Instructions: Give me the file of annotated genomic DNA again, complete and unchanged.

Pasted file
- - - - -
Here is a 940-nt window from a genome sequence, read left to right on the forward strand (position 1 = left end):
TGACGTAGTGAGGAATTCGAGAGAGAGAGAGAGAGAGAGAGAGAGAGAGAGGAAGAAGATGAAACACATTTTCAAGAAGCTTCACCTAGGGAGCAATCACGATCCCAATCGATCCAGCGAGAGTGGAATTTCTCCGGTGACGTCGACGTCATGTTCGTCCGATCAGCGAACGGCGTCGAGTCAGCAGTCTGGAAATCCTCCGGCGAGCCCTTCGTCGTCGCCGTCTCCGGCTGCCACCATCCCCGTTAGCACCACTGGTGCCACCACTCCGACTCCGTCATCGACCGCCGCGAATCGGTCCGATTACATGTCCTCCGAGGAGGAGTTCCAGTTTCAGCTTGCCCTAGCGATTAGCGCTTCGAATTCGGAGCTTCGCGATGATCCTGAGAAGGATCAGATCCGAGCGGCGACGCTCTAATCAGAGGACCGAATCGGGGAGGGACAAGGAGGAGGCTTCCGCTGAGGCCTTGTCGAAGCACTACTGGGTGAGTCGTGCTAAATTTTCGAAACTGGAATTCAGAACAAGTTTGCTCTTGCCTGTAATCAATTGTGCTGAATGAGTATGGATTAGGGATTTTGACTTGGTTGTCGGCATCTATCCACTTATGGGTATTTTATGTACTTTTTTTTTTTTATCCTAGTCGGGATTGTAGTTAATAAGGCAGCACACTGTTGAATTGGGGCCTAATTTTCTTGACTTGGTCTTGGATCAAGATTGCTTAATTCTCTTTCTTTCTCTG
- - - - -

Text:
Here is a 940-nt window from a genome sequence, read left to right on the forward strand (position 1 = left end):
TGACGTAGTGAGGAATTCGAGAGAGAGAGAGAGAGAGAGAGAGAGAGAGAGGAAGAAGATGAAACACATTTTCAAGAAGCTTCACCTAGGGAGCAATCACGATCCCAATCGATCCAGCGAGAGTGGAATTTCTCCGGTGACGTCGACGTCATGTTCGTCCGATCAGCGAACGGCGTCGAGTCAGCAGTCTGGAAATCCTCCGGCGAGCCCTTCGTCGTCGCCGTCTCCGGCTGCCACCATCCCCGTTAGCACCACTGGTGCCACCACTCCGACTCCGTCATCGACCGCCGCGAATCGGTCCGATTACATGTCCTCCGAGGAGGAGTTCCAGTTTCAGCTTGCCCTAGCGATTAGCGCTTCGAATTCGGAGCTTCGCGATGATCCTGAGAAGGATCAGATCCGAGCGGCGACGCTCTAATCAGAGGACCGAATCGGGGAGGGACAAGGAGGAGGCTTCCGCTGAGGCCTTGTCGAAGCACTACTGGGTGAGTCGTGCTAAATTTTCGAAACTGGAATTCAGAACAAGTTTGCTCTTGCCTGTAATCAATTGTGCTGAATGAGTATGGATTAGGGATTTTGACTTGGTTGTCGGCATCTATCCACTTATGGGTATTTTATGTACTTTTTTTTTTTTATCCTAGTCGGGATTGTAGTTAATAAGGCAGCACACTGTTGAATTGGGGCCTAATTTTCTTGACTTGGTCTTGGATCAAGATTGCTTAATTCTCTTTCTTTCTCTG